Another box for city centre
Council defies UNESCO to back hotel plan
Edinburgh councillors have approved controversial plans for a £65 million four-star hotel in Edinburgh’s Old Town despite concerns from world heritage experts.
The 235-bedroom development will see a number of listed but unused buildings bought back into use between Victoria Street and Cowgate.
ICA Architects on behalf of Jansons Property has designed the hotel which will connect the A-listed India Buildings at the top of Victoria Street with a currently neglected corner of Cowgate.
As part of the development, The Cowgatehead Church is to be renovated and brought back into use as the function facilities for the hotel.
The India Buildings site is one of the so-called Edinburgh 12 – important gap sites earmarked by the council as key areas for development. It is understood city chiefs pushed for the plot to become a high quality hotel.
Experts have estimated that it could be worth more than £5m a year to the city’s economy.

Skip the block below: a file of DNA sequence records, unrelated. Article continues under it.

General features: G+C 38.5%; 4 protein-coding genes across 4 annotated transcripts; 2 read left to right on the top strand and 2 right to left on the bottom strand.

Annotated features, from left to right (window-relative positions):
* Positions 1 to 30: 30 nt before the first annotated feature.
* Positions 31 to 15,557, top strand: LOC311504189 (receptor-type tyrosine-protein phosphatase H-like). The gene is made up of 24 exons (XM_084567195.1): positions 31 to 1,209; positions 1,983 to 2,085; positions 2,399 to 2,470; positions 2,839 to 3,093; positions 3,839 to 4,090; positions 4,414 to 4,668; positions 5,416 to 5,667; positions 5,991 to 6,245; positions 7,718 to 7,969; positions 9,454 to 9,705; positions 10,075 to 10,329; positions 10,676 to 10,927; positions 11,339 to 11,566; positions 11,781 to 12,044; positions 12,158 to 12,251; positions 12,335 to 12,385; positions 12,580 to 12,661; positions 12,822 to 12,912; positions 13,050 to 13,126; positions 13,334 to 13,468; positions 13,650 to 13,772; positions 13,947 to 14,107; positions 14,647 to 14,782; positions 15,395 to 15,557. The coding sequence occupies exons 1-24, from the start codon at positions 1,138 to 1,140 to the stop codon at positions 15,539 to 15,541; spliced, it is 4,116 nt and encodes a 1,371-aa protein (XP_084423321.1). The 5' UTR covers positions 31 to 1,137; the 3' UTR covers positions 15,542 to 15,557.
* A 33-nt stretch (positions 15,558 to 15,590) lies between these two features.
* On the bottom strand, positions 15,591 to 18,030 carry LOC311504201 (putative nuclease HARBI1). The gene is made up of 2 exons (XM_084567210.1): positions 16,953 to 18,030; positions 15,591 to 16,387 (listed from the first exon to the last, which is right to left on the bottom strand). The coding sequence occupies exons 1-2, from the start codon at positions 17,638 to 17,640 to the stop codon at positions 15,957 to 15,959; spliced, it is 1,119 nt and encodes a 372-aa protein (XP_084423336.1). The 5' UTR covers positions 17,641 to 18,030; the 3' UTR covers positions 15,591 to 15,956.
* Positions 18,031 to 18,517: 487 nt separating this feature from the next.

However, the scheme is not without its critics. In February, the hotel scheme was also named by UNESCO advisers as one of seven developments it had “strong concerns” about.
It will have nine levels at its highest point, dropping to six storeys on the Cowgate side.
The proposals attracted more than 200 objections from local residents and groups including Old Town community council, heritage watchdog the Cockburn Association and Visit Scotland.
A petition against the scheme also attracted more than 2000 signatures.
Jansons Property managing director, Andy Jansons, said: “These proposals are all about preserving three listed buildings, and bringing a four or five-star hotel development to the city.
“There is no doubt that an additional £5.3m of annual visitor spend into the Victoria Street and Cowgate area would make a huge difference to some of Scotland’s most iconic shopping areas, and another high-end hotel operator will help to further secure the city’s place as a world-class tourism destination.”
Work is expected to begin in January with a view to completion in summer 2018.